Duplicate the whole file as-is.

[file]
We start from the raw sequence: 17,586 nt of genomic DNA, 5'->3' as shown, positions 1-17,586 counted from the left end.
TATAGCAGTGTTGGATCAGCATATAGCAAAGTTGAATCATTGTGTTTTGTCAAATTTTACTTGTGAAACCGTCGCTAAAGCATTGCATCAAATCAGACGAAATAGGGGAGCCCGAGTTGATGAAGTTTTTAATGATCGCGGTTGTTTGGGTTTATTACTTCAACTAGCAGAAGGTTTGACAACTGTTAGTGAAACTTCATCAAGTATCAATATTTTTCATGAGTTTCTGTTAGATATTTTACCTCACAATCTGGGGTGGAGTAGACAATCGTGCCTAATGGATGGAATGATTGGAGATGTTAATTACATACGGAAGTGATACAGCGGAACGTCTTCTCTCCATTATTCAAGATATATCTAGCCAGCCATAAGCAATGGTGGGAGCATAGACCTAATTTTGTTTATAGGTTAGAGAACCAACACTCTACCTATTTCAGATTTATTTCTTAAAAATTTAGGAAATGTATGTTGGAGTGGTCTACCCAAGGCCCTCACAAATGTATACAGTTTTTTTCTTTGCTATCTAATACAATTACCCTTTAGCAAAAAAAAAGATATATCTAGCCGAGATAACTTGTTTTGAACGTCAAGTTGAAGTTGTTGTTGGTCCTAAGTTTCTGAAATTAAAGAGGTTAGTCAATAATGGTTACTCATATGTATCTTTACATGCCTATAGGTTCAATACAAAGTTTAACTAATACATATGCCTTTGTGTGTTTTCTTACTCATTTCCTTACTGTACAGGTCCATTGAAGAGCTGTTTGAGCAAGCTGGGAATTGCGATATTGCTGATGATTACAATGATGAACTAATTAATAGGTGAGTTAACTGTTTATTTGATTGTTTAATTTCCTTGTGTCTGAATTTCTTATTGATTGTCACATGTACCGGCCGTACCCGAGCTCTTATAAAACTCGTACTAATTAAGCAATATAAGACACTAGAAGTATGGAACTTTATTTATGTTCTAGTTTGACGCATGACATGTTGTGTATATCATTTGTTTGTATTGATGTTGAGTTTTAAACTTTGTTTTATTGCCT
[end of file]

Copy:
We start from the raw sequence: 17,586 nt of genomic DNA, 5'->3' as shown, positions 1-17,586 counted from the left end.
TATAGCAGTGTTGGATCAGCATATAGCAAAGTTGAATCATTGTGTTTTGTCAAATTTTACTTGTGAAACCGTCGCTAAAGCATTGCATCAAATCAGACGAAATAGGGGAGCCCGAGTTGATGAAGTTTTTAATGATCGCGGTTGTTTGGGTTTATTACTTCAACTAGCAGAAGGTTTGACAACTGTTAGTGAAACTTCATCAAGTATCAATATTTTTCATGAGTTTCTGTTAGATATTTTACCTCACAATCTGGGGTGGAGTAGACAATCGTGCCTAATGGATGGAATGATTGGAGATGTTAATTACATACGGAAGTGATACAGCGGAACGTCTTCTCTCCATTATTCAAGATATATCTAGCCAGCCATAAGCAATGGTGGGAGCATAGACCTAATTTTGTTTATAGGTTAGAGAACCAACACTCTACCTATTTCAGATTTATTTCTTAAAAATTTAGGAAATGTATGTTGGAGTGGTCTACCCAAGGCCCTCACAAATGTATACAGTTTTTTTCTTTGCTATCTAATACAATTACCCTTTAGCAAAAAAAAAGATATATCTAGCCGAGATAACTTGTTTTGAACGTCAAGTTGAAGTTGTTGTTGGTCCTAAGTTTCTGAAATTAAAGAGGTTAGTCAATAATGGTTACTCATATGTATCTTTACATGCCTATAGGTTCAATACAAAGTTTAACTAATACATATGCCTTTGTGTGTTTTCTTACTCATTTCCTTACTGTACAGGTCCATTGAAGAGCTGTTTGAGCAAGCTGGGAATTGCGATATTGCTGATGATTACAATGATGAACTAATTAATAGGTGAGTTAACTGTTTATTTGATTGTTTAATTTCCTTGTGTCTGAATTTCTTATTGATTGTCACATGTACCGGCCGTACCCGAGCTCTTATAAAACTCGTACTAATTAAGCAATATAAGACACTAGAAGTATGGAACTTTATTTATGTTCTAGTTTGACGCATGACATGTTGTGTATATCATTTGTTTGTATTGATGTTGAGTTTTAAACTTTGTTTTATTGCCT